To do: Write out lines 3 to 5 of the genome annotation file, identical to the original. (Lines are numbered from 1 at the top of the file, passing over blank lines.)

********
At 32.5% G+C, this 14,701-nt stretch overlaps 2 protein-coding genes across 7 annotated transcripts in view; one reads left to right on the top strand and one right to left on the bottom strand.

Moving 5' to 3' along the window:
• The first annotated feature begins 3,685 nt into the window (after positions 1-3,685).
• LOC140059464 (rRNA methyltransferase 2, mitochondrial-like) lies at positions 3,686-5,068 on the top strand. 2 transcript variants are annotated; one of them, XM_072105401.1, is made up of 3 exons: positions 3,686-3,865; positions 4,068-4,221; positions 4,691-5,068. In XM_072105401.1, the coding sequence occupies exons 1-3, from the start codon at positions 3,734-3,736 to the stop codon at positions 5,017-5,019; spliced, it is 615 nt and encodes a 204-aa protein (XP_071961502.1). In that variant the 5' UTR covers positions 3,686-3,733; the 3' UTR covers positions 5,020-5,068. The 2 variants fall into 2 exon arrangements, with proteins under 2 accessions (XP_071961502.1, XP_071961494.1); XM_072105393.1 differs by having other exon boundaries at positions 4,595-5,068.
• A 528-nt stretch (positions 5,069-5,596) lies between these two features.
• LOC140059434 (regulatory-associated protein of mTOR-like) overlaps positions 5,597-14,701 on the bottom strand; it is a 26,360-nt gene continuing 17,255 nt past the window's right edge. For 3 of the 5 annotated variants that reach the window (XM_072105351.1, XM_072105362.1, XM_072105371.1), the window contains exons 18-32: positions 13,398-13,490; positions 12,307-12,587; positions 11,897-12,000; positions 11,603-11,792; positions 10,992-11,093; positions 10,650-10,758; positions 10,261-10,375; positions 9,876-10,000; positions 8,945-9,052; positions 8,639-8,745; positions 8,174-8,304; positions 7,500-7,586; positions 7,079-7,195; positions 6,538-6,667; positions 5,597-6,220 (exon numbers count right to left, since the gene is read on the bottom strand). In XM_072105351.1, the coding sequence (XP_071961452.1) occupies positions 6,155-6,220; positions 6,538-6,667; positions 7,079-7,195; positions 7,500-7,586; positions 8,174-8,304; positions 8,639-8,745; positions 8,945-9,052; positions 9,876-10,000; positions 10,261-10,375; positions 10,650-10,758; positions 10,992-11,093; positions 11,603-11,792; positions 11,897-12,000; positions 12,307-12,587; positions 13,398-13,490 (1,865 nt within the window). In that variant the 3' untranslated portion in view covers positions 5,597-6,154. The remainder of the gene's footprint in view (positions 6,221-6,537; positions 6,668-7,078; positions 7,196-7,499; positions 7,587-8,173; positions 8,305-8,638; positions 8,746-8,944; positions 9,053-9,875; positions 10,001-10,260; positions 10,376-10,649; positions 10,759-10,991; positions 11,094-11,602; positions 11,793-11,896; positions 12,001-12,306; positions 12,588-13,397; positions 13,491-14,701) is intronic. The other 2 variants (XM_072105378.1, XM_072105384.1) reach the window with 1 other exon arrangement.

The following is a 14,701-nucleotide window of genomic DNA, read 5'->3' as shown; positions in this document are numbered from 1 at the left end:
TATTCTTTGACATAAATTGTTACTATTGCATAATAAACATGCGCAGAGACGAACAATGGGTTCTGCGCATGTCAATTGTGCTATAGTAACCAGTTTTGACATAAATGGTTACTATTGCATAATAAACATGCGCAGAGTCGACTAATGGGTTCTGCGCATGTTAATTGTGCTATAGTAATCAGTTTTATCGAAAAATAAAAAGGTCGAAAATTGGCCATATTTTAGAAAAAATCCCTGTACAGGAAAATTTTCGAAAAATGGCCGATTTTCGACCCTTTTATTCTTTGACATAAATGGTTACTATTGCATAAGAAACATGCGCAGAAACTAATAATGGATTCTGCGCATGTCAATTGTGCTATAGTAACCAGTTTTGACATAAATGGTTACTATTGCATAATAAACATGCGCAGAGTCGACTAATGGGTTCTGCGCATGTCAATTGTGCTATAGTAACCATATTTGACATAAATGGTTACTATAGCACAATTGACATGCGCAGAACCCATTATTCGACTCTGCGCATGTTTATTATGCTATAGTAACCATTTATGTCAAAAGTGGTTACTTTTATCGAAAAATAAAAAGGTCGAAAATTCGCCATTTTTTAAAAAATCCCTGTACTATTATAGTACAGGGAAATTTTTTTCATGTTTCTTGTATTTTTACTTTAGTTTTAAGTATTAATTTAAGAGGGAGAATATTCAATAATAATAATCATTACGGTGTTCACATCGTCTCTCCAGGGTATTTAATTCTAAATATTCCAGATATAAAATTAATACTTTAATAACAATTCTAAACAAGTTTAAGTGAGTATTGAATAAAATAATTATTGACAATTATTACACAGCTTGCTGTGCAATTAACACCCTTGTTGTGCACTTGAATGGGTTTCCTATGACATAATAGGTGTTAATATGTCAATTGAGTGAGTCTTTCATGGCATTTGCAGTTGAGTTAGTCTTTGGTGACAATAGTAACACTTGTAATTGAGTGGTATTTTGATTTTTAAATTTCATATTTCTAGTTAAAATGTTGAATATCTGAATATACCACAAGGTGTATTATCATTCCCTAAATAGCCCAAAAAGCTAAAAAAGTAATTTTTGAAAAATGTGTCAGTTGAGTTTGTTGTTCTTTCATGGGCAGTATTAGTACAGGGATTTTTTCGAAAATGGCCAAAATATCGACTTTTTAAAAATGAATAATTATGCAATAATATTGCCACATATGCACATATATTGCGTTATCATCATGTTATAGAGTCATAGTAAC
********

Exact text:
• The first annotated feature begins 3,685 nt into the window (after positions 1-3,685).
• LOC140059464 (rRNA methyltransferase 2, mitochondrial-like) lies at positions 3,686-5,068 on the top strand. 2 transcript variants are annotated; one of them, XM_072105401.1, is made up of 3 exons: positions 3,686-3,865; positions 4,068-4,221; positions 4,691-5,068. In XM_072105401.1, the coding sequence occupies exons 1-3, from the start codon at positions 3,734-3,736 to the stop codon at positions 5,017-5,019; spliced, it is 615 nt and encodes a 204-aa protein (XP_071961502.1). In that variant the 5' UTR covers positions 3,686-3,733; the 3' UTR covers positions 5,020-5,068. The 2 variants fall into 2 exon arrangements, with proteins under 2 accessions (XP_071961502.1, XP_071961494.1); XM_072105393.1 differs by having other exon boundaries at positions 4,595-5,068.
• A 528-nt stretch (positions 5,069-5,596) lies between these two features.